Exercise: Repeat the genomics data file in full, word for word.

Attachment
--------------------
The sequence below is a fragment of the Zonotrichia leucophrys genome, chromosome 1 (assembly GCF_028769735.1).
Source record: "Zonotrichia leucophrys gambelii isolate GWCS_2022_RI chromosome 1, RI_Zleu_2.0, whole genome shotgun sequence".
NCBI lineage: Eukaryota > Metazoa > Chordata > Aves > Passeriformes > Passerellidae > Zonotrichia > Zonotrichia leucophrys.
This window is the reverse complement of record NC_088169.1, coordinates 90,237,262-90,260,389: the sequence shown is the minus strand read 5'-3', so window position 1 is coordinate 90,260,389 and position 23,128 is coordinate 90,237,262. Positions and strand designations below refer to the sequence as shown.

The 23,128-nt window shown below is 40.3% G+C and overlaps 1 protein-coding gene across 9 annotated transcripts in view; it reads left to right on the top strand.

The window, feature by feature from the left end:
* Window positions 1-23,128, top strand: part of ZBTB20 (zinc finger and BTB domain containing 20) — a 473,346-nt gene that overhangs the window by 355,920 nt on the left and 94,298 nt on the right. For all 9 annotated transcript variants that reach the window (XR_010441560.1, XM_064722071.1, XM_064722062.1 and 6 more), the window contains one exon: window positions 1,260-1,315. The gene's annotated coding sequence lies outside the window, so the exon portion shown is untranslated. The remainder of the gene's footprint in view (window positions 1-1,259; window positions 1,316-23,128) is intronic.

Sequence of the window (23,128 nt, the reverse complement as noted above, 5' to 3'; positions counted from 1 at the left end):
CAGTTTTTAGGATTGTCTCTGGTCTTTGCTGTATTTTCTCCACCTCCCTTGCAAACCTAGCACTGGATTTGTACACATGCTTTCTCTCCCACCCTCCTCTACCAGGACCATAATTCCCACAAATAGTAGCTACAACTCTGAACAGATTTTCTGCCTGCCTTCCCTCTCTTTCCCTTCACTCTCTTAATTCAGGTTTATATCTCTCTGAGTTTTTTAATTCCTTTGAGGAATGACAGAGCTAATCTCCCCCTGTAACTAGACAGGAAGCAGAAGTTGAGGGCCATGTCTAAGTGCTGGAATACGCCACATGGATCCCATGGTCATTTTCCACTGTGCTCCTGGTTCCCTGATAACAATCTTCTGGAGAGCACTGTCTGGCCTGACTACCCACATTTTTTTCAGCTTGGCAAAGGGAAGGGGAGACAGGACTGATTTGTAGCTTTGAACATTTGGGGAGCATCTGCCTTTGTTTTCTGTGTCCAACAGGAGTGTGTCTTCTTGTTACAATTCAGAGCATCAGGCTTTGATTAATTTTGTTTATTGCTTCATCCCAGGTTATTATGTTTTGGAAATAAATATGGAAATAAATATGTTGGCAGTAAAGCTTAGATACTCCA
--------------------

The sequence below is a fragment of the Zonotrichia leucophrys genome, chromosome 1 (assembly GCF_028769735.1).
Source record: "Zonotrichia leucophrys gambelii isolate GWCS_2022_RI chromosome 1, RI_Zleu_2.0, whole genome shotgun sequence".
NCBI lineage: Eukaryota > Metazoa > Chordata > Aves > Passeriformes > Passerellidae > Zonotrichia > Zonotrichia leucophrys.
This window is the reverse complement of record NC_088169.1, coordinates 90,237,262-90,260,389: the sequence shown is the minus strand read 5'-3', so window position 1 is coordinate 90,260,389 and position 23,128 is coordinate 90,237,262. Positions and strand designations below refer to the sequence as shown.

The 23,128-nt window shown below is 40.3% G+C and overlaps 1 protein-coding gene across 9 annotated transcripts in view; it reads left to right on the top strand.

The window, feature by feature from the left end:
* Window positions 1-23,128, top strand: part of ZBTB20 (zinc finger and BTB domain containing 20) — a 473,346-nt gene that overhangs the window by 355,920 nt on the left and 94,298 nt on the right. For all 9 annotated transcript variants that reach the window (XR_010441560.1, XM_064722071.1, XM_064722062.1 and 6 more), the window contains one exon: window positions 1,260-1,315. The gene's annotated coding sequence lies outside the window, so the exon portion shown is untranslated. The remainder of the gene's footprint in view (window positions 1-1,259; window positions 1,316-23,128) is intronic.

Sequence of the window (23,128 nt, the reverse complement as noted above, 5' to 3'; positions counted from 1 at the left end):
CAGTTTTTAGGATTGTCTCTGGTCTTTGCTGTATTTTCTCCACCTCCCTTGCAAACCTAGCACTGGATTTGTACACATGCTTTCTCTCCCACCCTCCTCTACCAGGACCATAATTCCCACAAATAGTAGCTACAACTCTGAACAGATTTTCTGCCTGCCTTCCCTCTCTTTCCCTTCACTCTCTTAATTCAGGTTTATATCTCTCTGAGTTTTTTAATTCCTTTGAGGAATGACAGAGCTAATCTCCCCCTGTAACTAGACAGGAAGCAGAAGTTGAGGGCCATGTCTAAGTGCTGGAATACGCCACATGGATCCCATGGTCATTTTCCACTGTGCTCCTGGTTCCCTGATAACAATCTTCTGGAGAGCACTGTCTGGCCTGACTACCCACATTTTTTTCAGCTTGGCAAAGGGAAGGGGAGACAGGACTGATTTGTAGCTTTGAACATTTGGGGAGCATCTGCCTTTGTTTTCTGTGTCCAACAGGAGTGTGTCTTCTTGTTACAATTCAGAGCATCAGGCTTTGATTAATTTTGTTTATTGCTTCATCCCAGGTTATTATGTTTTGGAAATAAATATGGAAATAAATATGTTGGCAGTAAAGCTTAGATACTCCA